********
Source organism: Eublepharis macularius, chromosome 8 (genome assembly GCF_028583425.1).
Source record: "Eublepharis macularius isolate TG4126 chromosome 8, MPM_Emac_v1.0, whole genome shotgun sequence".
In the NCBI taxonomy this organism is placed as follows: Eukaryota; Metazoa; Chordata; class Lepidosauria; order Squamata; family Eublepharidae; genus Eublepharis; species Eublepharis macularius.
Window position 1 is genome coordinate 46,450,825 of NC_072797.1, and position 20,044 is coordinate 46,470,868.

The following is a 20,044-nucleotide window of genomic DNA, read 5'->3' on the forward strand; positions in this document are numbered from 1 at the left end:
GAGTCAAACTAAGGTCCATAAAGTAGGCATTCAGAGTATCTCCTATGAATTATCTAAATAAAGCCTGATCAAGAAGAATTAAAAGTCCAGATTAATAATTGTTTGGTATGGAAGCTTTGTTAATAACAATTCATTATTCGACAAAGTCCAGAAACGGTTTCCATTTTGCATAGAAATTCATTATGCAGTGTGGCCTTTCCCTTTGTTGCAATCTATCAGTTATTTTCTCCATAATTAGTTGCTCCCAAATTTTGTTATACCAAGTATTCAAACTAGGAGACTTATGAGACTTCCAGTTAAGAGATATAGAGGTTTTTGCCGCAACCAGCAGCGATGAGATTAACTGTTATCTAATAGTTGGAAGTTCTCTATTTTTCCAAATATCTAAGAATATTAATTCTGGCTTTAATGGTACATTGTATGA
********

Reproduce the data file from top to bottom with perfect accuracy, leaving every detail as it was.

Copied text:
Source organism: Eublepharis macularius, chromosome 8 (genome assembly GCF_028583425.1).
Source record: "Eublepharis macularius isolate TG4126 chromosome 8, MPM_Emac_v1.0, whole genome shotgun sequence".
In the NCBI taxonomy this organism is placed as follows: Eukaryota; Metazoa; Chordata; class Lepidosauria; order Squamata; family Eublepharidae; genus Eublepharis; species Eublepharis macularius.
Window position 1 is genome coordinate 46,450,825 of NC_072797.1, and position 20,044 is coordinate 46,470,868.

The following is a 20,044-nucleotide window of genomic DNA, read 5'->3' on the forward strand; positions in this document are numbered from 1 at the left end:
GAGTCAAACTAAGGTCCATAAAGTAGGCATTCAGAGTATCTCCTATGAATTATCTAAATAAAGCCTGATCAAGAAGAATTAAAAGTCCAGATTAATAATTGTTTGGTATGGAAGCTTTGTTAATAACAATTCATTATTCGACAAAGTCCAGAAACGGTTTCCATTTTGCATAGAAATTCATTATGCAGTGTGGCCTTTCCCTTTGTTGCAATCTATCAGTTATTTTCTCCATAATTAGTTGCTCCCAAATTTTGTTATACCAAGTATTCAAACTAGGAGACTTATGAGACTTCCAGTTAAGAGATATAGAGGTTTTTGCCGCAACCAGCAGCGATGAGATTAACTGTTATCTAATAGTTGGAAGTTCTCTATTTTTCCAAATATCTAAGAATATTAATTCTGGCTTTAATGGTACATTGTATGA